"Brighter" by Ozomatli: Until recently I overlooked this group. They've got it all, though! Latin, rock, jazz, soul, and reggae all wrapped up into one neat little package!! Their best known song so far is probably "Who Discovered America?", partly due to it being featured in the romantic comedy, "Never Been Kissed". "Brighter" is probably Ozomatli's most reggae inflected track so far. Its easy, flowing mix of reggae, pop, rock, and hip-hop influences recall some of the earlier Michael Franti songs. It also shares a lot of Franti's positive messages as well ("world is gonna look much brighter").

"Do I Look Worried?" by The Tedeschi-Trucks Band: Back when I first reviewed The Tedeschi-Trucks Band about three years ago, I had not expected them to be such heavy hitmakers on adult alt radio (arguably more than Tedeschi's solo work). Another thing I would not have expected from Susan and Derek would be a slow, doo-wop/early soul influenced song, yet that's exactly what "Do I Look Worried?" is. Derek Trucks' guitar playing, as always, is present on the song, but the rhythm is decidedly different from most of the TTB's material, coming in the form of a waltz, instead of a pop/rock rhythm. This little band has sure gone a long way!!

"Invisible" by U2: This song has a sound that starts out as slightly foreboding, before building up rather quickly to sound more like a pop/rock song, much like the similarly titled "Invisible Sun" by The Police (title stealers, anyone?! Haha, just kidding!) Apparently, Bono released this song as a way for listeners to contribute to a generation he hopes will be free of AIDS. The lyrics in the chorus of the song, about how "you don't see me, but I'm not invisible", are definitely intended to give people hope who are in need of it. The sound of the song walks the line between rock and roll and techno, while feeling much more like the former than the latter, much like a lot of the songs from their '91 album, "Achtung Baby", so I can't complain there! All in all, this is a very fresh, exuberant effort from a band who has stayed together for over three decades!!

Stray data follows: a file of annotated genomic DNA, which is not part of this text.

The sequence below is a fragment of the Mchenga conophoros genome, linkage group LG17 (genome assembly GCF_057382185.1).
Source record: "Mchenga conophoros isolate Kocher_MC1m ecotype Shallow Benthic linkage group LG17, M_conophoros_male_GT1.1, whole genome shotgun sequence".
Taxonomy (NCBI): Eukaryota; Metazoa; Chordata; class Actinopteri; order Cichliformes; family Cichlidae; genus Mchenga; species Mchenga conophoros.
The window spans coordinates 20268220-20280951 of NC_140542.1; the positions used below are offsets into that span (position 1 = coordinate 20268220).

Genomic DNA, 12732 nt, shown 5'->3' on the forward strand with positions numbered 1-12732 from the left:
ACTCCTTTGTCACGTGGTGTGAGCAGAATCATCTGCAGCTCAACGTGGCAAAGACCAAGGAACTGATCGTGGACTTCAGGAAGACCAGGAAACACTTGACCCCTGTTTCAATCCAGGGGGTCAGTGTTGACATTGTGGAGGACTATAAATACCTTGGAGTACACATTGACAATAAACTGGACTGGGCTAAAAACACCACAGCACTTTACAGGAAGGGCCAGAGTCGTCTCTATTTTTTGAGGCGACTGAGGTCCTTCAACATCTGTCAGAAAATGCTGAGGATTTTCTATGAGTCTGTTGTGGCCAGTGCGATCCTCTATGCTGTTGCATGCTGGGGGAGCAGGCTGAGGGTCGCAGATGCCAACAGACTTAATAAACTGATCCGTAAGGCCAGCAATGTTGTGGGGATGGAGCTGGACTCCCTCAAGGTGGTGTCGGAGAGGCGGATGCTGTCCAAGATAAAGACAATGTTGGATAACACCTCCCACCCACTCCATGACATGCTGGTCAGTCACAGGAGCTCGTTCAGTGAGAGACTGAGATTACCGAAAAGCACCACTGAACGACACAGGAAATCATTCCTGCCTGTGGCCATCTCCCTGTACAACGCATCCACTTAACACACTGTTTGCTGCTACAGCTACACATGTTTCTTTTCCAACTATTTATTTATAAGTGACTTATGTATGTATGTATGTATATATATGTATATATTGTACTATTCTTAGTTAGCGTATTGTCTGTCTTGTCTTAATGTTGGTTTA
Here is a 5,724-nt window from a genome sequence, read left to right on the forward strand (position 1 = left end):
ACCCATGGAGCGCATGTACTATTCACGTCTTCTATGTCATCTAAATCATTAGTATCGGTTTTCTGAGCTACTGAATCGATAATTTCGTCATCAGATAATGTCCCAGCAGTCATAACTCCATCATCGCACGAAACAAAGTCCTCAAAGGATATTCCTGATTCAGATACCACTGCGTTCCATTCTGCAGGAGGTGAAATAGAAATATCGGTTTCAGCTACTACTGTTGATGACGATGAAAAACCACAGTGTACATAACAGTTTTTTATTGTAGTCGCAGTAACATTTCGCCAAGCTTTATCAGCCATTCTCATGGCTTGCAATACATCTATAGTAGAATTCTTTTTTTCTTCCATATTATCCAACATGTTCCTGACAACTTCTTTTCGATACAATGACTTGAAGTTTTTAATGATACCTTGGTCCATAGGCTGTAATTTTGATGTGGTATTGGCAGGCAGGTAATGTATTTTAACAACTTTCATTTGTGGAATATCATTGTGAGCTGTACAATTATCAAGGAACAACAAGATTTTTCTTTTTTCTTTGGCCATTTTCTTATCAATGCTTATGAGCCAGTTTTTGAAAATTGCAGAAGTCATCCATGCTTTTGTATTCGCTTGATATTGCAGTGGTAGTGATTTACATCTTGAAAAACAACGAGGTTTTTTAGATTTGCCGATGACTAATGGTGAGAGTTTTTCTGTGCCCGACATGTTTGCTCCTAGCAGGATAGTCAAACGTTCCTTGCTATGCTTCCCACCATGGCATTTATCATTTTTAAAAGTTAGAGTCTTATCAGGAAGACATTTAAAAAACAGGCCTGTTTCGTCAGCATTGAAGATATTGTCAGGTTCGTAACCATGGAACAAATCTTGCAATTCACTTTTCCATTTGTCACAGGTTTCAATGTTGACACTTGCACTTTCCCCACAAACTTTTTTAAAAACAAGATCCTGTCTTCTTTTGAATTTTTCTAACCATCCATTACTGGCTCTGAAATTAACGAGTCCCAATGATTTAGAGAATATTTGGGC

"New York Morning" by Elbow: The ultra-mellow feel of this song definitely suggests "morning", but it doesn't quite feel like the loud, hustle bustle atmosphere typically associated with New York (perhaps partly because Elbow are a British band). "New York Morning" is actually a very sweet song, with a lovely story behind it. It is about a married couple named Dennis and Lois, who grew up during the New York punk scene, that the band members knew personally. The experience of these two living in New York is chronicled quite nicely in the music video for this song, which can be viewed here:

"Nothing Quite Like Home" by G. Love and Special Sauce: G. Love and co haven't rocked (or jazzed) out quite this hard since the '90s!! Love (born Garrett Dutton) tended to focus more on acoustic blues and folk for most of the 21st century. "Nothing Quite Like Home" sees Dutton plugged in once again for the first time in quite a while! The opening riff (which is used throughout the song) sounds a little like "Smoke On the Water" if it were sampled by Beck and performed by Ben Harper. As the song says, "There's nothing else quite like home". If by "home", G. Love means the music he was originally known for, then there really is nothing quite like it!

"Spinners" by The Hold Steady: In both sound and lyric, The Hold Steady are pretty much the indie rock version of Bruce Springsteen's E Street Band (though they have a slightly rougher sound)! The Hold Steady's songs are typically slices of life in urban bohemia, with a somewhat angst ridden undercurrent, and "Spinners" is no exception. "Spinners" seems to place a bit more emphasis on how the enjoyment of music ties in to the lifestyle of the band members and their friends, how it both builds them up and tears them apart. As a boy who grew up around the urban bohemia of Los Angeles, I approve (though their hometown is Brooklyn, New York).